The project was not implemented due to the 2008 crisis, but work on it switched our minds and became our dream. We thought about it for a long time and decided to open our production there. To many of our team members this seemed like a utopia and a pretty crazy idea. Seven years have passed, and two weeks later we go to Vologda and begin the first stage: the reconstruction of the old office building, which should become the first headquarters of Archpole in this village. There will be several hotel rooms where specialists will come. They will establish our production there. Then we will open an office and a showroom where events of public importance and presentations will take place.”
Anna: “Next year we plan to start building our first production. It will be small, maybe 500 square meters. We really want our entire Moscow history (volumes and orders) to be produced in this village. In Moscow, we want to leave only a certain experimental laboratory. Two weeks ago we were in Austria, in the village of Andelsbuch, there live 1,000 people, 4,000 cows and 100 designers. They all come up with crazy things, try to preserve folk crafts and exhibit their items in the building designed by Peter Zumthor. In fact, this is a certain message for us that our idea is possible and it already has existing examples. We came to Austria in a workshop format and formed a program for the next year: the workshop will be held in the Vologda village for a week, for a week it will be in Austria, respectively, the office that we are currently renovating will become the center of this festival. This is the story.”
Konstantin: “In our architectural projects, we create a concept of life, a concept of furniture, a collection of items. At all the facilities that were finishing, we began to arrange open days: within 5 days everyone can come, hear a story about this architectural object and ask questions. After all, the history of private architecture is such that the project is over, the photographs are taken and then no one can look at it, except for the owners and their relatives.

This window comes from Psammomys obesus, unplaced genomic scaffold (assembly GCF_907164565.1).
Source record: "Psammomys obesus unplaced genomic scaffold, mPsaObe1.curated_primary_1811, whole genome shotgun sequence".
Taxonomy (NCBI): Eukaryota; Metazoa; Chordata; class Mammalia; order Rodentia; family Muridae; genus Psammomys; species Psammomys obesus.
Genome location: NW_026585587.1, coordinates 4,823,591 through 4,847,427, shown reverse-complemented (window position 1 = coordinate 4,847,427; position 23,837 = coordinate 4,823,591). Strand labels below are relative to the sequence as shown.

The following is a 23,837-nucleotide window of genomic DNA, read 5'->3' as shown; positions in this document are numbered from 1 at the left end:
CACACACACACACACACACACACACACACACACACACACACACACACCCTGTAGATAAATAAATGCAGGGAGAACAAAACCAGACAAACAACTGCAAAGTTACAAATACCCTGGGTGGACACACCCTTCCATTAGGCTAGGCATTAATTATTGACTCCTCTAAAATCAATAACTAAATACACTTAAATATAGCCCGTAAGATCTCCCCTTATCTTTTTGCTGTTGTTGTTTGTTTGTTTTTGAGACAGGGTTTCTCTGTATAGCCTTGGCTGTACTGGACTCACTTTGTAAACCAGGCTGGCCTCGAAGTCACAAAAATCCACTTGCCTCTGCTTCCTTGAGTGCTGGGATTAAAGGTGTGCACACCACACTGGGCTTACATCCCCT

We had a slogan – Architecture and Space for Creativity. During these open days in the evenings we began to do mini-events. For example, clients were preparing dinner in their new kitchen. Dinner was the idea that architecture is interesting during the action, in the way how it lives with a person, how you walk in it in a bathrobe, and how you interact with it. Pictures on Facebook are not architecture.”
Konstantin: “At some point, we realized that we lack music and there must be something that continues and saturates our architecture. It turned out that some of our friends were playing something, someone was studying music at school, and, of course, everyone was listening to music on headphones. We gathered a collective and called it Archpole Musical Collective. We started rehearsing, and now there is a musical day at all the events. We organize concerts, I am a producer, Anya is an art manager. Now we are preparing our fourth performance, the three previous ones were large-scale, 300 people each.
Music is a chance to relax. For us, rehearsal is also an exchange of information. Friends gather, we invite interesting interlocutors, tell each other news, share information and what we read. In such an atmosphere, when no one is under pressure, our music grows, and the final point is a concert in our architectural project.”